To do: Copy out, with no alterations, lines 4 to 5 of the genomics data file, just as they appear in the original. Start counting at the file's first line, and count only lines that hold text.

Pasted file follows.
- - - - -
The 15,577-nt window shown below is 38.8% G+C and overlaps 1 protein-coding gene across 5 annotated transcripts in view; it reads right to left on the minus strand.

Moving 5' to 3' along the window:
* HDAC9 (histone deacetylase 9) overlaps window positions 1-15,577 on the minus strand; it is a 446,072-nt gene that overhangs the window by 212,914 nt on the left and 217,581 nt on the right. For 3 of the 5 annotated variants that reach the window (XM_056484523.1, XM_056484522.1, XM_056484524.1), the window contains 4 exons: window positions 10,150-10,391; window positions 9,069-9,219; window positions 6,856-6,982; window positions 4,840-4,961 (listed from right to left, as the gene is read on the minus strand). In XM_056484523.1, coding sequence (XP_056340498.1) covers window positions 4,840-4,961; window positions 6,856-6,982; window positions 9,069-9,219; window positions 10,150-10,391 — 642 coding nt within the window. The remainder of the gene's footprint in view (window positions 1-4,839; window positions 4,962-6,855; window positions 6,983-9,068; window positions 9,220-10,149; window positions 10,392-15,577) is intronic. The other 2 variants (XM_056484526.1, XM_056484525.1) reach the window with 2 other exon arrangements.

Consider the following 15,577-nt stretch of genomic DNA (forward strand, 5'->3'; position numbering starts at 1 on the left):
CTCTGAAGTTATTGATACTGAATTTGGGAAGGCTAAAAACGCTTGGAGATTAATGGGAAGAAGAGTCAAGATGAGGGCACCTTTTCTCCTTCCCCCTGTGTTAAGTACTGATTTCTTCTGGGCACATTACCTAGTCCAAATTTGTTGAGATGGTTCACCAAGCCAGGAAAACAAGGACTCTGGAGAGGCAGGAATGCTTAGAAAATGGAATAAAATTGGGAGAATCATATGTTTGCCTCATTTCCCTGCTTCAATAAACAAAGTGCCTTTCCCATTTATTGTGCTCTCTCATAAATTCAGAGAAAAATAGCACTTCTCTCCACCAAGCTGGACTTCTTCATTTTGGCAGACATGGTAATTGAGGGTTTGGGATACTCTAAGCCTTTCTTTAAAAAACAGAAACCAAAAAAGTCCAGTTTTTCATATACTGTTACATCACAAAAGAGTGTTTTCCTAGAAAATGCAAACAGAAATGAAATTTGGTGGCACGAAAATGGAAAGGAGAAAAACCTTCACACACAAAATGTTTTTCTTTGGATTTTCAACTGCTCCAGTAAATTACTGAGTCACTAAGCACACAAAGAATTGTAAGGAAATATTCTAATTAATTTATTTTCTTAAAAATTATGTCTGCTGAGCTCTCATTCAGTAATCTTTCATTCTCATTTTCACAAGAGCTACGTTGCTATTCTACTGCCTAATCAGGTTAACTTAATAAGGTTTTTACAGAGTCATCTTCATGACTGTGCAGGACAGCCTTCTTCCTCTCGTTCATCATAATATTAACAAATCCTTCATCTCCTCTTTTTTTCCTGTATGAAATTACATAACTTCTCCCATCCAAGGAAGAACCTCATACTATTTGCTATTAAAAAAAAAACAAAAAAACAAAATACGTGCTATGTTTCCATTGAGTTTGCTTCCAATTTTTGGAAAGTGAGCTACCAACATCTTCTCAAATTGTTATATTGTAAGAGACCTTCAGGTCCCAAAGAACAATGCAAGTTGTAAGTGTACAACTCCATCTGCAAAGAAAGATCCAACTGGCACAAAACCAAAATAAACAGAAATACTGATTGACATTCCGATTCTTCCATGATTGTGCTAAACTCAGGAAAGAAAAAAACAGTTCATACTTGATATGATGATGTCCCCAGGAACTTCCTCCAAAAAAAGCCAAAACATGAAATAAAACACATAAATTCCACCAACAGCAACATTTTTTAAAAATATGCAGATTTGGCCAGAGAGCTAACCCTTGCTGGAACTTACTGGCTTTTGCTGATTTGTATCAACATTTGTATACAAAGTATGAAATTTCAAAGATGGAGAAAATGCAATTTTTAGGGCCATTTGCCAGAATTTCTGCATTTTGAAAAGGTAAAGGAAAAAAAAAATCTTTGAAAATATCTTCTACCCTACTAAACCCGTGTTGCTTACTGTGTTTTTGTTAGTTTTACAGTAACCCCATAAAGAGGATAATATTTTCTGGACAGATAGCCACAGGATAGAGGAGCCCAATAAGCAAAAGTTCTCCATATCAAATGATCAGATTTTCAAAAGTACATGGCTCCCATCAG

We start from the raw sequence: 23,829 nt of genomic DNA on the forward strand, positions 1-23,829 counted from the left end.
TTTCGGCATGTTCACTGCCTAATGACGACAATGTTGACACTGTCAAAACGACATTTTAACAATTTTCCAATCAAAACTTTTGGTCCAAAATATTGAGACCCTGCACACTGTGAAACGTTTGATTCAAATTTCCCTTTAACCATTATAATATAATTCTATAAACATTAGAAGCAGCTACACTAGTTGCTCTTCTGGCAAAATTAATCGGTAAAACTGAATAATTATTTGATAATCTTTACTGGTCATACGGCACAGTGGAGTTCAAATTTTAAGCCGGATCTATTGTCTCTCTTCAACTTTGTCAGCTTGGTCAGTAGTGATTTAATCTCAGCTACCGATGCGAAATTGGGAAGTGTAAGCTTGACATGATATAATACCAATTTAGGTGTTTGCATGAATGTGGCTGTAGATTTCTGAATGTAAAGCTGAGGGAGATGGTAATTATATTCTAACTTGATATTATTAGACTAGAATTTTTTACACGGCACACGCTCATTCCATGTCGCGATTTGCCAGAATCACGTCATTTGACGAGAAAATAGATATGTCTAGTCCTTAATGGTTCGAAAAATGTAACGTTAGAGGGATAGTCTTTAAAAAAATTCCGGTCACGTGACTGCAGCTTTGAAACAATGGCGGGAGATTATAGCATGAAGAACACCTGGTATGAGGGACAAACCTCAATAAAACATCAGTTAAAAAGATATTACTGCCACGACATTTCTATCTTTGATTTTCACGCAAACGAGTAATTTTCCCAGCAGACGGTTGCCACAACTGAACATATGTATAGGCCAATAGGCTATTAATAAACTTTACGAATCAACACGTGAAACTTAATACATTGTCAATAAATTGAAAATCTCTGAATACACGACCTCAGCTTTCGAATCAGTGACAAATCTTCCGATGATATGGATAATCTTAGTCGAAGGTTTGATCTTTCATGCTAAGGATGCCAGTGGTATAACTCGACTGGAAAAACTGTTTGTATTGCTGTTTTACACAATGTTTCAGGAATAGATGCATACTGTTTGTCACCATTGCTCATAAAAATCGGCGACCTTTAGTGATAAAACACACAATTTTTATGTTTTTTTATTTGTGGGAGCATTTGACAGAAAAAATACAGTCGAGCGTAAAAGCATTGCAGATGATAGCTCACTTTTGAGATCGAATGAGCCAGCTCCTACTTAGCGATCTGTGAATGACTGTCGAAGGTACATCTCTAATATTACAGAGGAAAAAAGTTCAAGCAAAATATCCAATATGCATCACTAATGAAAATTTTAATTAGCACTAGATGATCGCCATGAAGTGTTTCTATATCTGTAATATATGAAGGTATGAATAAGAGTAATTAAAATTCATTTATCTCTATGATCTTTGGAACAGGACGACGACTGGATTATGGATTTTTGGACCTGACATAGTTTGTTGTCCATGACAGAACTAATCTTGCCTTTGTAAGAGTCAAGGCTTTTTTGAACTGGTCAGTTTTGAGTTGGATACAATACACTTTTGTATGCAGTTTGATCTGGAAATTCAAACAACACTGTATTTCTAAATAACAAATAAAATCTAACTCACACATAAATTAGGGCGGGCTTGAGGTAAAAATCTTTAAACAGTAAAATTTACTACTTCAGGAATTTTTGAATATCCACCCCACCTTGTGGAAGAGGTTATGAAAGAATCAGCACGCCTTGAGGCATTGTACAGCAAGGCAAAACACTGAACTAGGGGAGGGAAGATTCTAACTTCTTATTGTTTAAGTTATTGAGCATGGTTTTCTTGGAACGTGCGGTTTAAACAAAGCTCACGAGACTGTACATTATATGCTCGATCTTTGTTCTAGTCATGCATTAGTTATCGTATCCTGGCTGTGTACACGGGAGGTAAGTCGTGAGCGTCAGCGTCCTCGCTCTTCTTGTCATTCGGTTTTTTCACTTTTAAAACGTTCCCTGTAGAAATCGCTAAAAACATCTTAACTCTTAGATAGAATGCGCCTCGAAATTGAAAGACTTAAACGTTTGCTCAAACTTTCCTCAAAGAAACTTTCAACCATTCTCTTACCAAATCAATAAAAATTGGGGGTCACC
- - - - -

Consider the following 15,577-nt stretch of genomic DNA (forward strand, 5'->3'; position numbering starts at 1 on the left):
CTCTGAAGTTATTGATACTGAATTTGGGAAGGCTAAAAACGCTTGGAGATTAATGGGAAGAAGAGTCAAGATGAGGGCACCTTTTCTCCTTCCCCCTGTGTTAAGTACTGATTTCTTCTGGGCACATTACCTAGTCCAAATTTGTTGAGATGGTTCACCAAGCCAGGAAAACAAGGACTCTGGAGAGGCAGGAATGCTTAGAAAATGGAATAAAATTGGGAGAATCATATGTTTGCCTCATTTCCCTGCTTCAATAAACAAAGTGCCTTTCCCATTTATTGTGCTCTCTCATAAATTCAGAGAAAAATAGCACTTCTCTCCACCAAGCTGGACTTCTTCATTTTGGCAGACATGGTAATTGAGGGTTTGGGATACTCTAAGCCTTTCTTTAAAAAACAGAAACCAAAAAAGTCCAGTTTTTCATATACTGTTACATCACAAAAGAGTGTTTTCCTAGAAAATGCAAACAGAAATGAAATTTGGTGGCACGAAAATGGAAAGGAGAAAAACCTTCACACACAAAATGTTTTTCTTTGGATTTTCAACTGCTCCAGTAAATTACTGAGTCACTAAGCACACAAAGAATTGTAAGGAAATATTCTAATTAATTTATTTTCTTAAAAATTATGTCTGCTGAGCTCTCATTCAGTAATCTTTCATTCTCATTTTCACAAGAGCTACGTTGCTATTCTACTGCCTAATCAGGTTAACTTAATAAGGTTTTTACAGAGTCATCTTCATGACTGTGCAGGACAGCCTTCTTCCTCTCGTTCATCATAATATTAACAAATCCTTCATCTCCTCTTTTTTTCCTGTATGAAATTACATAACTTCTCCCATCCAAGGAAGAACCTCATACTATTTGCTATTAAAAAAAAAACAAAAAAACAAAATACGTGCTATGTTTCCATTGAGTTTGCTTCCAATTTTTGGAAAGTGAGCTACCAACATCTTCTCAAATTGTTATATTGTAAGAGACCTTCAGGTCCCAAAGAACAATGCAAGTTGTAAGTGTACAACTCCATCTGCAAAGAAAGATCCAACTGGCACAAAACCAAAATAAACAGAAATACTGATTGACATTCCGATTCTTCCATGATTGTGCTAAACTCAGGAAAGAAAAAAACAGTTCATACTTGATATGATGATGTCCCCAGGAACTTCCTCCAAAAAAAGCCAAAACATGAAATAAAACACATAAATTCCACCAACAGCAACATTTTTTAAAAATATGCAGATTTGGCCAGAGAGCTAACCCTTGCTGGAACTTACTGGCTTTTGCTGATTTGTATCAACATTTGTATACAAAGTATGAAATTTCAAAGATGGAGAAAATGCAATTTTTAGGGCCATTTGCCAGAATTTCTGCATTTTGAAAAGGTAAAGGAAAAAAAAAATCTTTGAAAATATCTTCTACCCTACTAAACCCGTGTTGCTTACTGTGTTTTTGTTAGTTTTACAGTAACCCCATAAAGAGGATAATATTTTCTGGACAGATAGCCACAGGATAGAGGAGCCCAATAAGCAAAAGTTCTCCATATCAAATGATCAGATTTTCAAAAGTACATGGCTCCCATCAG